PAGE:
• Barry

      I am not sure that anyone would disagree with your sentiments at all, but it is a question of finding an acceptable balance in order that our sport is not sanitized by uncaring third parties who have agendas other than rugby at heart!

      As I have already pointed out, lowering the tackle would greatly decrease the risk factor for the attacking player for sure, but it would greatly increase the risk for the player making the tackle, because their head would be closer to the action. I think the current ruling of keeping below the shoulder is adequate- the consequence is beginning to sink in amongst players, along with aerial challenges, tip tackles snd the like. Progress is being made!

      • Phil

        I agree with you Barry, its all about getting the balance right. Nobody wants to see rugby turn into a tickling contest and we need to be smart about how we protect players. Personally, i’m happy with them vigorously policing any high tackles (above the shoulders) or contact with the head area, specially in ruck clean outs. Moving the tackle “high tackle line” lower could definitely have unintended consequences for the defender.
        I just think its important that people keep an open mind because as much as you get people who want to over police and over sanitize, you get people who are too far over to the other side.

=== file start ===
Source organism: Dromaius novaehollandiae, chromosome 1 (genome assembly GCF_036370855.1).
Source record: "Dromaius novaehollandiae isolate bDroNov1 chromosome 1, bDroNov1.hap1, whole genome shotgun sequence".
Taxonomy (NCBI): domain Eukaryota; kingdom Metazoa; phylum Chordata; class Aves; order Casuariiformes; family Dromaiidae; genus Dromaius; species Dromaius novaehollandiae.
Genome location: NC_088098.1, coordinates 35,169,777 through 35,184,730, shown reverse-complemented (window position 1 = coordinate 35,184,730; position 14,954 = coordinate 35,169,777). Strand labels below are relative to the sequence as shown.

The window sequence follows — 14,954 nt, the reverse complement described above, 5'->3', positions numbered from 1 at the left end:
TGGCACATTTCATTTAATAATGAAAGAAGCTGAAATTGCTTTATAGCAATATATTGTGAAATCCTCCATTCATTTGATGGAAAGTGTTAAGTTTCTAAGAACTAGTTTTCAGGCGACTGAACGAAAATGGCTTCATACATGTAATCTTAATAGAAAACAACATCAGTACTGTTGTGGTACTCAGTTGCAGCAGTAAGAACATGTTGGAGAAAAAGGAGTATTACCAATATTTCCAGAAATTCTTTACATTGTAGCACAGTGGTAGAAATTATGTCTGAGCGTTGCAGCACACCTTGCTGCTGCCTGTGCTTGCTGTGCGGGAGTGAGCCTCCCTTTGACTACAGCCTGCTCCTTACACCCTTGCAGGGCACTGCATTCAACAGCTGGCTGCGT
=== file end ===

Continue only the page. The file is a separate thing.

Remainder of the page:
One other thing I’m 100% sure of is that we should never let people who are not involved with game of rugby, or have its best interest at heart make decisions about how the game is run. That would be a recipe for disaster.

  • Blokkies Joubert


    The game is not going soft, don’t worry, we are not scared people are dying on the field and whatnot.

    It is a pro game now. Players are assets, players are insured, players can choose to make money in rugby or football or basketball or rugby league or NFL or Aussie rules depending what their talents are.

    As a player you want to invest your short career in a sport where you don’t risk injury every time a guy tackles you hard. It costs you money.

    As a coach, you dont want your R 5 million a year asset to be taken out with a reckless move.

    Its the nature of a pro game. Not because the game is soft.

    Dont like it? Tough the game would have been dead by now if it didn’t go pro.

    What’s that? You Wish all sport was amatuer still? Stop spreading your anti-capitalist propoganda here you communist….

    • Blokkies Joubert

      And by takle hard I dont mean “Fair hard tackles” I mean tackle to intimidate and to injure like a classic dump/tip tackle.

  • Al

    The main problem is the players are getting bigger and bigger. If the so called rugby bosses would find a way to keep the ball in play longer ( I read somewhere that the ball is only in play about 40% of the match) then the platers emphasis would be less on bulk and size and more about cardio and mobility so therefore the hits would not be as hard. Sort out the scrums and line outs, find a way to let the breakdown flow more, award less penalties. That’s the way to sort it out.

Comments are closed.